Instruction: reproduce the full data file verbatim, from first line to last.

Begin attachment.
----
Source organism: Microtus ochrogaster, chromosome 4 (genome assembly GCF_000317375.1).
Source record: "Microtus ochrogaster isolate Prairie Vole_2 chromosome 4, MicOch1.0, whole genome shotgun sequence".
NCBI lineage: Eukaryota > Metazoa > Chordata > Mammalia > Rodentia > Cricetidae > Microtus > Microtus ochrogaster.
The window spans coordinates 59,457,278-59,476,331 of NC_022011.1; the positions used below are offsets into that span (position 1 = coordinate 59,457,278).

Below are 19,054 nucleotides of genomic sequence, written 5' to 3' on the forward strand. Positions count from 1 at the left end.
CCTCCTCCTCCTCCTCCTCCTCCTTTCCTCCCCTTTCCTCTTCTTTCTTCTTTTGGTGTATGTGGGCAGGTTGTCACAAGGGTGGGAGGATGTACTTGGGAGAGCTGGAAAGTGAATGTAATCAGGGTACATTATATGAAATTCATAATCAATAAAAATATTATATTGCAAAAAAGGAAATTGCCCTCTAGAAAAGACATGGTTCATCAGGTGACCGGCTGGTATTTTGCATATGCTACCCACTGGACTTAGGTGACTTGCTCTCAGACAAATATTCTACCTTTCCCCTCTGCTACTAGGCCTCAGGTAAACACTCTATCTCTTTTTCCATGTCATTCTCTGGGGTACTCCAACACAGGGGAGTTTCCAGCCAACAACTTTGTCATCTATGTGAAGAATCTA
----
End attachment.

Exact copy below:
Source organism: Microtus ochrogaster, chromosome 4 (genome assembly GCF_000317375.1).
Source record: "Microtus ochrogaster isolate Prairie Vole_2 chromosome 4, MicOch1.0, whole genome shotgun sequence".
NCBI lineage: Eukaryota > Metazoa > Chordata > Mammalia > Rodentia > Cricetidae > Microtus > Microtus ochrogaster.
The window spans coordinates 59,457,278-59,476,331 of NC_022011.1; the positions used below are offsets into that span (position 1 = coordinate 59,457,278).

Below are 19,054 nucleotides of genomic sequence, written 5' to 3' on the forward strand. Positions count from 1 at the left end.
CCTCCTCCTCCTCCTCCTCCTCCTTTCCTCCCCTTTCCTCTTCTTTCTTCTTTTGGTGTATGTGGGCAGGTTGTCACAAGGGTGGGAGGATGTACTTGGGAGAGCTGGAAAGTGAATGTAATCAGGGTACATTATATGAAATTCATAATCAATAAAAATATTATATTGCAAAAAAGGAAATTGCCCTCTAGAAAAGACATGGTTCATCAGGTGACCGGCTGGTATTTTGCATATGCTACCCACTGGACTTAGGTGACTTGCTCTCAGACAAATATTCTACCTTTCCCCTCTGCTACTAGGCCTCAGGTAAACACTCTATCTCTTTTTCCATGTCATTCTCTGGGGTACTCCAACACAGGGGAGTTTCCAGCCAACAACTTTGTCATCTATGTGAAGAATCTA